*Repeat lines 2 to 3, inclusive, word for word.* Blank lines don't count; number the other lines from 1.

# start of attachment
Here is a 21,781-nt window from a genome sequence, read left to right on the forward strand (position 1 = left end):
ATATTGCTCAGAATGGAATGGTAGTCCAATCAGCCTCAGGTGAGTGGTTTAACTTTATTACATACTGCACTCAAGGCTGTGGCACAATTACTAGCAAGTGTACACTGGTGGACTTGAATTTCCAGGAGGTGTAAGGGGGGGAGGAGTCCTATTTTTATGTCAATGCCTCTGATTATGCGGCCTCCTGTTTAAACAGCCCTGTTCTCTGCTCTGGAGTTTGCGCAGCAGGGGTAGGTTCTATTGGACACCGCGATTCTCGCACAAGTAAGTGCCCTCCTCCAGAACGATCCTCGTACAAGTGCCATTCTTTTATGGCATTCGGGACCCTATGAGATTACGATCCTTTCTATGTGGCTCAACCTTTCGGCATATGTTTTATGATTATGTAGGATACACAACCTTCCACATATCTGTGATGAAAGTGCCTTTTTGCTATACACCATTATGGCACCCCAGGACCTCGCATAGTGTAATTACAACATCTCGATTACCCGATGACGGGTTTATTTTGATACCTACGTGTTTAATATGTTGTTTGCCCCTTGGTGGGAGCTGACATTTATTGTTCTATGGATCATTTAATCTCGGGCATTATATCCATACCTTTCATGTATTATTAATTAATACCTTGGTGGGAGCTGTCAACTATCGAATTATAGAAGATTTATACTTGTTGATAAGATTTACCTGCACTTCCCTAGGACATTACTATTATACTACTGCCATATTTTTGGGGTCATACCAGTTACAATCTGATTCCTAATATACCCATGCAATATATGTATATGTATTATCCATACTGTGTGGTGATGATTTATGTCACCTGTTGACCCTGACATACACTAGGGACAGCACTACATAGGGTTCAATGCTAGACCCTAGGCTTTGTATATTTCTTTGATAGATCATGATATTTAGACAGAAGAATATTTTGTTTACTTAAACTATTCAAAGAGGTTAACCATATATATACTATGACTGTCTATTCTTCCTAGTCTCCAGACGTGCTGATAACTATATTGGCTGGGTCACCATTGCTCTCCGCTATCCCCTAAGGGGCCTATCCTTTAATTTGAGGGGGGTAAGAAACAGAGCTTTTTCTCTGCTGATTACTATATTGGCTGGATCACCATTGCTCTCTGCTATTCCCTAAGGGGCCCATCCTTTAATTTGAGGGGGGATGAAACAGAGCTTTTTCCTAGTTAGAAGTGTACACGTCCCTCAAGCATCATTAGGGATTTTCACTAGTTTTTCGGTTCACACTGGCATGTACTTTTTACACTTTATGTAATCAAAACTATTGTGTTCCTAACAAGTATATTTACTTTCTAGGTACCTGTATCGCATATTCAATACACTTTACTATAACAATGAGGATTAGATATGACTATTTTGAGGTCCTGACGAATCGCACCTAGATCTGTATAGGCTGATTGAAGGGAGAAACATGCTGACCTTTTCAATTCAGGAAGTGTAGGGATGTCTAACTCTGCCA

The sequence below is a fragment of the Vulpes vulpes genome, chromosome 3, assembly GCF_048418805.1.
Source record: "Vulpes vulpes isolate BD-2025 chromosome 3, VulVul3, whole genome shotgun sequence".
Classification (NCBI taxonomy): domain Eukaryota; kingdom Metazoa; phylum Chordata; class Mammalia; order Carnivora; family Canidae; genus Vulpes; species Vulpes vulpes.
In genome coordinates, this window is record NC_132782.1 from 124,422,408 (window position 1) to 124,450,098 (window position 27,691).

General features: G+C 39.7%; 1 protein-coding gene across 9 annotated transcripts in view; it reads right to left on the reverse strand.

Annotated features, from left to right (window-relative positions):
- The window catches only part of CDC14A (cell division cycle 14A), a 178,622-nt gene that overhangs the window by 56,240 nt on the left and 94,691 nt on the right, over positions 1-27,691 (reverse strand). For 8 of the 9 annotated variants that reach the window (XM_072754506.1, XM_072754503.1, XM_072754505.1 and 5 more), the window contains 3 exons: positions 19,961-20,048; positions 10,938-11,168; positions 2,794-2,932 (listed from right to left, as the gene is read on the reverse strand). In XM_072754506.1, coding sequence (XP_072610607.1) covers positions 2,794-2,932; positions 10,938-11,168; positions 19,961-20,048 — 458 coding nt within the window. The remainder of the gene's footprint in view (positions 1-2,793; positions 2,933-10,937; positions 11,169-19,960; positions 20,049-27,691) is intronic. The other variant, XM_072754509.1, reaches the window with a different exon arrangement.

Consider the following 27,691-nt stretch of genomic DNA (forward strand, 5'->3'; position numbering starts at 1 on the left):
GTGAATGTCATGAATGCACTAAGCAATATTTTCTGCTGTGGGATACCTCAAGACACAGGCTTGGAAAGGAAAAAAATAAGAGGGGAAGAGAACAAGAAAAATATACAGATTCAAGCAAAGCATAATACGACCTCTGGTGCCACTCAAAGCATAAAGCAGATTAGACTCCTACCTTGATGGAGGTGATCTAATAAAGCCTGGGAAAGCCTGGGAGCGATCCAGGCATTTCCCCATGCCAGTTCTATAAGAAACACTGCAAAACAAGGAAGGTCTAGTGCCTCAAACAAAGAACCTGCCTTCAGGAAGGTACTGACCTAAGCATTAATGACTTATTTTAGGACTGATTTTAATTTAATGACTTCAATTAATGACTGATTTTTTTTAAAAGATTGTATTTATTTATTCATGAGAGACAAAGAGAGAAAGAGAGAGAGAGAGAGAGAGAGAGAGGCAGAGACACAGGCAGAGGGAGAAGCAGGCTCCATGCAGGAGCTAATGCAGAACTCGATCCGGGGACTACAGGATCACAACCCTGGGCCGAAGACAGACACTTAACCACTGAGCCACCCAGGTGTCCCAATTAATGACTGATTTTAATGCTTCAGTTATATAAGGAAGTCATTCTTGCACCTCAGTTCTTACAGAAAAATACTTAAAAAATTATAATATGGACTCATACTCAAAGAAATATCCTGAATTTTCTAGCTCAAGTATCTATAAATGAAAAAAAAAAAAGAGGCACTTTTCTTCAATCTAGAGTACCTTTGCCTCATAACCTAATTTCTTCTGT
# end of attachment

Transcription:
ATATTGCTCAGAATGGAATGGTAGTCCAATCAGCCTCAGGTGAGTGGTTTAACTTTATTACATACTGCACTCAAGGCTGTGGCACAATTACTAGCAAGTGTACACTGGTGGACTTGAATTTCCAGGAGGTGTAAGGGGGGGAGGAGTCCTATTTTTATGTCAATGCCTCTGATTATGCGGCCTCCTGTTTAAACAGCCCTGTTCTCTGCTCTGGAGTTTGCGCAGCAGGGGTAGGTTCTATTGGACACCGCGATTCTCGCACAAGTAAGTGCCCTCCTCCAGAACGATCCTCGTACAAGTGCCATTCTTTTATGGCATTCGGGACCCTATGAGATTACGATCCTTTCTATGTGGCTCAACCTTTCGGCATATGTTTTATGATTATGTAGGATACACAACCTTCCACATATCTGTGATGAAAGTGCCTTTTTGCTATACACCATTATGGCACCCCAGGACCTCGCATAGTGTAATTACAACATCTCGATTACCCGATGACGGGTTTATTTTGATACCTACGTGTTTAATATGTTGTTTGCCCCTTGGTGGGAGCTGACATTTATTGTTCTATGGATCATTTAATCTCGGGCATTATATCCATACCTTTCATGTATTATTAATTAATACCTTGGTGGGAGCTGTCAACTATCGAATTATAGAAGATTTATACTTGTTGATAAGATTTACCTGCACTTCCCTAGGACATTACTATTATACTACTGCCATATTTTTGGGGTCATACCAGTTACAATCTGATTCCTAATATACCCATGCAATATATGTATATGTATTATCCATACTGTGTGGTGATGATTTATGTCACCTGTTGACCCTGACATACACTAGGGACAGCACTACATAGGGTTCAATGCTAGACCCTAGGCTTTGTATATTTCTTTGATAGATCATGATATTTAGACAGAAGAATATTTTGTTTACTTAAACTATTCAAAGAGGTTAACCATATATATACTATGACTGTCTATTCTTCCTAGTCTCCAGACGTGCTGATAACTATATTGGCTGGGTCACCATTGCTCTCCGCTATCCCCTAAGGGGCCTATCCTTTAATTTGAGGGGGGTAAGAAACAGAGCTTTTTCTCTGCTGATTACTATATTGGCTGGATCACCATTGCTCTCTGCTATTCCCTAAGGGGCCCATCCTTTAATTTGAGGGGGGATGAAACAGAGCTTTTTCCTAGTTAGAAGTGTACACGTCCCTCAAGCATCATTAGGGATTTTCACTAGTTTTTCGGTTCACACTGGCATGTACTTTTTACACTTTATGTAATCAAAACTATTGTGTTCCTAACAAGTATATTTACTTTCTAGGTACCTGTATCGCATATTCAATACACTTTACTATAACAATGAGGATTAGATATGACTATTTTGAGGTCCTGACGAATCGCACCTAGATCTGTATAGGCTGATTGAAGGGAGAAACATGCTGACCTTTTCAATTCAGGAAGTGTAGGGATGTCTAACTCTGCCA

The sequence below is a fragment of the Vulpes vulpes genome, chromosome 3, assembly GCF_048418805.1.